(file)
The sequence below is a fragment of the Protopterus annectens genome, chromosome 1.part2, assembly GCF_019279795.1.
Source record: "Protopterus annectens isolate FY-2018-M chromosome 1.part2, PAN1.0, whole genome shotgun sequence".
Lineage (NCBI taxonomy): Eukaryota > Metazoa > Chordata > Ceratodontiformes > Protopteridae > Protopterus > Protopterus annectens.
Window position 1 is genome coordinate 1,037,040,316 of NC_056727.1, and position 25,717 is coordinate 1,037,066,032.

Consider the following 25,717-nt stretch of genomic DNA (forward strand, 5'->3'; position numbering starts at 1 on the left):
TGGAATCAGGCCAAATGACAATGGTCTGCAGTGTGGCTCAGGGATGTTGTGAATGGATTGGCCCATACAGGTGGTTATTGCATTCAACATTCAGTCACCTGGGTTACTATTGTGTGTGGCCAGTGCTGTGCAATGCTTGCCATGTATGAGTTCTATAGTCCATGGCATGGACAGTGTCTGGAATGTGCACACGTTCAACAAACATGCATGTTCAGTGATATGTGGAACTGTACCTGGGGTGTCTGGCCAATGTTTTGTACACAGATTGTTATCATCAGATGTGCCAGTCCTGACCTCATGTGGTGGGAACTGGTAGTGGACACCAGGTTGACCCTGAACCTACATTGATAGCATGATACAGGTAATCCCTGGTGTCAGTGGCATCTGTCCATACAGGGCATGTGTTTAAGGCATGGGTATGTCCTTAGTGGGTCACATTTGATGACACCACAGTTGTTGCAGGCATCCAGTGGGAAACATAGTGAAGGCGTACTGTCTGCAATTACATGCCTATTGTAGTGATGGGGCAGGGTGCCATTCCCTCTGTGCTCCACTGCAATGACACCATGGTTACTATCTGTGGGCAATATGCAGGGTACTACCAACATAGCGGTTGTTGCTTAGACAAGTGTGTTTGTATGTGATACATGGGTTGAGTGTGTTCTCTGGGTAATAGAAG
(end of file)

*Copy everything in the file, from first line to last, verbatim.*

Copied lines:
The sequence below is a fragment of the Protopterus annectens genome, chromosome 1.part2, assembly GCF_019279795.1.
Source record: "Protopterus annectens isolate FY-2018-M chromosome 1.part2, PAN1.0, whole genome shotgun sequence".
Lineage (NCBI taxonomy): Eukaryota > Metazoa > Chordata > Ceratodontiformes > Protopteridae > Protopterus > Protopterus annectens.
Window position 1 is genome coordinate 1,037,040,316 of NC_056727.1, and position 25,717 is coordinate 1,037,066,032.

Consider the following 25,717-nt stretch of genomic DNA (forward strand, 5'->3'; position numbering starts at 1 on the left):
TGGAATCAGGCCAAATGACAATGGTCTGCAGTGTGGCTCAGGGATGTTGTGAATGGATTGGCCCATACAGGTGGTTATTGCATTCAACATTCAGTCACCTGGGTTACTATTGTGTGTGGCCAGTGCTGTGCAATGCTTGCCATGTATGAGTTCTATAGTCCATGGCATGGACAGTGTCTGGAATGTGCACACGTTCAACAAACATGCATGTTCAGTGATATGTGGAACTGTACCTGGGGTGTCTGGCCAATGTTTTGTACACAGATTGTTATCATCAGATGTGCCAGTCCTGACCTCATGTGGTGGGAACTGGTAGTGGACACCAGGTTGACCCTGAACCTACATTGATAGCATGATACAGGTAATCCCTGGTGTCAGTGGCATCTGTCCATACAGGGCATGTGTTTAAGGCATGGGTATGTCCTTAGTGGGTCACATTTGATGACACCACAGTTGTTGCAGGCATCCAGTGGGAAACATAGTGAAGGCGTACTGTCTGCAATTACATGCCTATTGTAGTGATGGGGCAGGGTGCCATTCCCTCTGTGCTCCACTGCAATGACACCATGGTTACTATCTGTGGGCAATATGCAGGGTACTACCAACATAGCGGTTGTTGCTTAGACAAGTGTGTTTGTATGTGATACATGGGTTGAGTGTGTTCTCTGGGTAATAGAAG